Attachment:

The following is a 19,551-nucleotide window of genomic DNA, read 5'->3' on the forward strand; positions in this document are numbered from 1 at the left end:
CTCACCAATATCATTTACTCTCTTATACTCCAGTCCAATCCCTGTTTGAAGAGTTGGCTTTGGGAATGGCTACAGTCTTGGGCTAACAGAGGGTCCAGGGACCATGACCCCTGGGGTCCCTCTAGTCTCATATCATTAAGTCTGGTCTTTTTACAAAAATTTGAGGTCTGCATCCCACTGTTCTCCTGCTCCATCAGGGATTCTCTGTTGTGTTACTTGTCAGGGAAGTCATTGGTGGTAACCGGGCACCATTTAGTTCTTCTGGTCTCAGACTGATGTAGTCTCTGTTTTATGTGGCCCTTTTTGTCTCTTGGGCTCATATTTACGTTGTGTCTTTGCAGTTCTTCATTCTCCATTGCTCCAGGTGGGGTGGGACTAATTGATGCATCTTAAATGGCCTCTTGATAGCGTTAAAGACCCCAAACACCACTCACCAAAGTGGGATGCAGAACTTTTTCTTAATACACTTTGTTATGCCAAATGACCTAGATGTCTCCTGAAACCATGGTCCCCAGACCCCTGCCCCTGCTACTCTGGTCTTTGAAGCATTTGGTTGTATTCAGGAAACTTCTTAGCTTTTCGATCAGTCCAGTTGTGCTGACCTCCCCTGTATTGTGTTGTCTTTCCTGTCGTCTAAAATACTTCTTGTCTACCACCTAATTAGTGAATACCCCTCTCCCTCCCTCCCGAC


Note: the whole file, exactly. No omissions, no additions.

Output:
The following is a 19,551-nucleotide window of genomic DNA, read 5'->3' on the forward strand; positions in this document are numbered from 1 at the left end:
CTCACCAATATCATTTACTCTCTTATACTCCAGTCCAATCCCTGTTTGAAGAGTTGGCTTTGGGAATGGCTACAGTCTTGGGCTAACAGAGGGTCCAGGGACCATGACCCCTGGGGTCCCTCTAGTCTCATATCATTAAGTCTGGTCTTTTTACAAAAATTTGAGGTCTGCATCCCACTGTTCTCCTGCTCCATCAGGGATTCTCTGTTGTGTTACTTGTCAGGGAAGTCATTGGTGGTAACCGGGCACCATTTAGTTCTTCTGGTCTCAGACTGATGTAGTCTCTGTTTTATGTGGCCCTTTTTGTCTCTTGGGCTCATATTTACGTTGTGTCTTTGCAGTTCTTCATTCTCCATTGCTCCAGGTGGGGTGGGACTAATTGATGCATCTTAAATGGCCTCTTGATAGCGTTAAAGACCCCAAACACCACTCACCAAAGTGGGATGCAGAACTTTTTCTTAATACACTTTGTTATGCCAAATGACCTAGATGTCTCCTGAAACCATGGTCCCCAGACCCCTGCCCCTGCTACTCTGGTCTTTGAAGCATTTGGTTGTATTCAGGAAACTTCTTAGCTTTTCGATCAGTCCAGTTGTGCTGACCTCCCCTGTATTGTGTTGTCTTTCCTGTCGTCTAAAATACTTCTTGTCTACCACCTAATTAGTGAATACCCCTCTCCCTCCCTCCCGAC